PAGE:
This psychological thriller, the first book of this Argentinian writer to be translated into English, begins with an attention-grabbing opening: “Ted McKay was about to put a bullet through his brain when the doorbell rang. Insistently” (3). The rest of the book is a roller-coaster ride.
Justin Lynch, the man at the door, convinces Ted to kill a man who escaped punishment for murder and Wendell, a man who also wants to die. In return, Ted will then be killed. Having an inoperable brain tumor and believing it would be easier for his family to cope with his murder than his suicide, Ted agrees. Then things become really weird: the intended victims are not exactly as Justin described and Ted starts having bizarre dreams and feels he is being watched. He goes to see Dr. Laura Hill, his therapist. Through his conversations with her, we are given some insight into his family life and his past. To avoid spoilers, I can say no more except that nothing is as it seems.
There are many puzzling questions for which the reader craves answers: Is Ted a good guy or a deranged killer? Is his brain tumor causing hallucinations? How did Justin come to know about Ted’s plans to commit suicide? Is Laura a trustworthy, caring professional or an ambitious manipulator?
At times the plot is very confusing. It is like Ted’s mind which is full of elusive memories, “just bits and pieces, all jumbled together.” As Ted tries to put together those pieces into a sensible whole, the reader must try to do the same to the plot. Readers who do not like plots which are difficult to understand should probably stay away from this book. I must admit that after the first 100 pages, I was ready to give up, but then I got to Part III and I became fully engaged.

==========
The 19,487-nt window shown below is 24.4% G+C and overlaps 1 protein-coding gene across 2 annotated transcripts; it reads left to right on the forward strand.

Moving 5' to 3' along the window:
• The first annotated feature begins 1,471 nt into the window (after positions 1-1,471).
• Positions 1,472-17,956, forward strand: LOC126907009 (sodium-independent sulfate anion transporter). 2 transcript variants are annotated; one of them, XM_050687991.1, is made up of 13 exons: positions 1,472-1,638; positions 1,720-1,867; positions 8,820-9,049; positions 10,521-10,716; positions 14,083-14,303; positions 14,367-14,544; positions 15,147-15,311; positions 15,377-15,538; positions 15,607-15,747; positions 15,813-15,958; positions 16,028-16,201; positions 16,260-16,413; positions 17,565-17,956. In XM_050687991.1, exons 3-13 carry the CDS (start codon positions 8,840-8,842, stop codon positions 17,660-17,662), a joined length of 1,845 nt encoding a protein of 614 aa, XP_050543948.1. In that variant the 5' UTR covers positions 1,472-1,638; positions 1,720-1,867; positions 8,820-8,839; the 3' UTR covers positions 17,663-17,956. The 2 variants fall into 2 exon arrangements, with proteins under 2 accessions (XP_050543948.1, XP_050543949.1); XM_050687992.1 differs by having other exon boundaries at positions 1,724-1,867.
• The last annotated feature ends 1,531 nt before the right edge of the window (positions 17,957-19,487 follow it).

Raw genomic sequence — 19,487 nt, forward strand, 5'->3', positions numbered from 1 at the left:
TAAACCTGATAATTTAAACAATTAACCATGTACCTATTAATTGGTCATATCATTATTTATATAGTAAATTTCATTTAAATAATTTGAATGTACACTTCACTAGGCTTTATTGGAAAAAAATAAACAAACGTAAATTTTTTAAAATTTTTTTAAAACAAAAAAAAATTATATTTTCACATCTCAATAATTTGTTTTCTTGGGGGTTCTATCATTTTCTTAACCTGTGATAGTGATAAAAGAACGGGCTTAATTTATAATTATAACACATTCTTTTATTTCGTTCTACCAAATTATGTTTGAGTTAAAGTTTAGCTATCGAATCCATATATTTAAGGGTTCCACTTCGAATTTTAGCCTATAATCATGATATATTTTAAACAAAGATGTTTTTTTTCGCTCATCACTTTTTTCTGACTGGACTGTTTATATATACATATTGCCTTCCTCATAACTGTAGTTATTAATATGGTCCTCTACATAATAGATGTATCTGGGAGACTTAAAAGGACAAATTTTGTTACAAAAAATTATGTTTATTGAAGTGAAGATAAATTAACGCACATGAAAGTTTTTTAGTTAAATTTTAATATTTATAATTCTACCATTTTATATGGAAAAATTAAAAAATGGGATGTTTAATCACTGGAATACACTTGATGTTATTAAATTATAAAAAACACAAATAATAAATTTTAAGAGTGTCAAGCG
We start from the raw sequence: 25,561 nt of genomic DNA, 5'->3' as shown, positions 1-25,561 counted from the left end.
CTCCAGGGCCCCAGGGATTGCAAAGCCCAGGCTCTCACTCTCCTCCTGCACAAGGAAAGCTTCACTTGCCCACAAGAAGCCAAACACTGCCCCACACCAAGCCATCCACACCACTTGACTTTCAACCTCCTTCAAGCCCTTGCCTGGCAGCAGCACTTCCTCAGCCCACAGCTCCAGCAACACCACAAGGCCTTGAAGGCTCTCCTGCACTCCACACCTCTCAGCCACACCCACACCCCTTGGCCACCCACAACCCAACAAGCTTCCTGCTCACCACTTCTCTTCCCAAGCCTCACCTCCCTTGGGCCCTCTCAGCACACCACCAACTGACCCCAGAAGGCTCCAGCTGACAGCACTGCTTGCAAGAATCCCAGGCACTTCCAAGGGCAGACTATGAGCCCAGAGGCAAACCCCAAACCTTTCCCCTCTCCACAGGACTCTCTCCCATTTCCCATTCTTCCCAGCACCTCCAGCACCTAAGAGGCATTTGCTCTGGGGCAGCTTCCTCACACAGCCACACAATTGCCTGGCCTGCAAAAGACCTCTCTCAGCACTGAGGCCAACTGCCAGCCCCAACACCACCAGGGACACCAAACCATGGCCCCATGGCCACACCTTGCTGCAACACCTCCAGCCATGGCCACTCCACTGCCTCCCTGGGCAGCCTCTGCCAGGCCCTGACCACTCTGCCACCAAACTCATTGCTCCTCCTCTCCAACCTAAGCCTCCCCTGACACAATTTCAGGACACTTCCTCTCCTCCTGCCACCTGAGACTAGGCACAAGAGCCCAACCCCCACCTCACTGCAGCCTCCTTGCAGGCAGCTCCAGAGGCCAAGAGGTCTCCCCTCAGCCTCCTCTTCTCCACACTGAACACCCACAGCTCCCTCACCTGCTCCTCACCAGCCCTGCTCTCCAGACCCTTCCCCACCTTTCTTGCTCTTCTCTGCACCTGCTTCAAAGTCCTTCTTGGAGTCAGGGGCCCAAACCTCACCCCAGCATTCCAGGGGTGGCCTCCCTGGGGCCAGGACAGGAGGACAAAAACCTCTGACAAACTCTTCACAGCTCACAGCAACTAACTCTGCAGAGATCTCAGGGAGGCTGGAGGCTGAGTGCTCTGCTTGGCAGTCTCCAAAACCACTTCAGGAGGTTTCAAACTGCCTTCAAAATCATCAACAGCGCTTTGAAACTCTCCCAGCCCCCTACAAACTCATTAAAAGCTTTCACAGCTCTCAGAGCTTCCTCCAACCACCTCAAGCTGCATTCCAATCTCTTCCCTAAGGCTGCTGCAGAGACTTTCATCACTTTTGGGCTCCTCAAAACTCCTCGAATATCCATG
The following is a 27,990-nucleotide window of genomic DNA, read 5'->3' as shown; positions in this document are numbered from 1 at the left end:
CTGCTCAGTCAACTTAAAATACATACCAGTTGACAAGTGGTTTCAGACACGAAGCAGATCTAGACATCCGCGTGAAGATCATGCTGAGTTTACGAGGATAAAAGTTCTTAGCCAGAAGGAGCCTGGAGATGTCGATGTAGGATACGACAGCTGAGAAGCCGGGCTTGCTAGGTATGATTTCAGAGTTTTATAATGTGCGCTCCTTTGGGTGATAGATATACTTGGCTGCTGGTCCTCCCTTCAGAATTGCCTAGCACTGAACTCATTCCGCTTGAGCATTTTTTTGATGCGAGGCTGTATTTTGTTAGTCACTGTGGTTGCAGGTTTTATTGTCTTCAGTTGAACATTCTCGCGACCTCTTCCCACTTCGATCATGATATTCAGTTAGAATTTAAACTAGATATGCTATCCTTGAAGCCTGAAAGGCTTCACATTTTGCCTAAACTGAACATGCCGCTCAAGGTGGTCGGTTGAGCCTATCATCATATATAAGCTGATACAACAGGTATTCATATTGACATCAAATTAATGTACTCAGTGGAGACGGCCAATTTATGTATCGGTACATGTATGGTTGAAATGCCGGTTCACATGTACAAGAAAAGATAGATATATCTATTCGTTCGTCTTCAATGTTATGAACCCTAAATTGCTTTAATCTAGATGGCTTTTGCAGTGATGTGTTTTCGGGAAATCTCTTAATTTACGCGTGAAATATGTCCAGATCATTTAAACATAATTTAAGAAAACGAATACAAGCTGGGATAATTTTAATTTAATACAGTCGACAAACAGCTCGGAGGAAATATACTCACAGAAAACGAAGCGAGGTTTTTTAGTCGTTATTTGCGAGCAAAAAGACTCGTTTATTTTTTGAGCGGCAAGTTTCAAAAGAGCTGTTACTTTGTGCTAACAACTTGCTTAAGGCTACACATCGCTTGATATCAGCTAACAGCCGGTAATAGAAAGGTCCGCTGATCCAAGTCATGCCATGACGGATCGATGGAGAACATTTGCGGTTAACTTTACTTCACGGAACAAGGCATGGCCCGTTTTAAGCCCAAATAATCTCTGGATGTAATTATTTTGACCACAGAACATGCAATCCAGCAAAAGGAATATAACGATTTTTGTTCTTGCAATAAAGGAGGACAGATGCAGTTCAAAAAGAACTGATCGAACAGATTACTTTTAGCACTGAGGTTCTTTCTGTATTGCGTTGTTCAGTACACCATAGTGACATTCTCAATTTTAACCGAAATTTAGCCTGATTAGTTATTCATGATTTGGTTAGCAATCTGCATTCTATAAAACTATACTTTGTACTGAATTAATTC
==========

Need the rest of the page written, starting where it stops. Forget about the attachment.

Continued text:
There are numerous twists and turns in this very fast-paced narrative. Some suspension of disbelief is required, but I found the book so interesting that it was easy to suspend disbelief. I just got sucked into the multiple layers and possible alternate realities. The epilogue left me puzzled in a way that inspires me to re-read this book at a later date.
The game of chess is significant for Ted and is mentioned several times. I had heard of the paranoia of Bobby Fischer and the strange behaviour of other grand masters of the game, so I was interested in a theory suggested by Laura: “’Chess is a little paranoia-provoking in itself. You constantly have to be anticipating threats that might never materialize, and the possible variations are virtually infinite. Brilliant chess minds analyze those variations, the possible moves, one after another, each one leading to limitless ramifications. Apply that same structure off the chessboard and the result is catastrophic’” (187).
It’s difficult to say too much about the book for fear of ruining it for other readers. If you like a devilishly twisted and convoluted plot, this novel is for you. If you like books with psychological layers, this novel is for you. It is certainly a book I enjoyed as a totally immersing escapist read.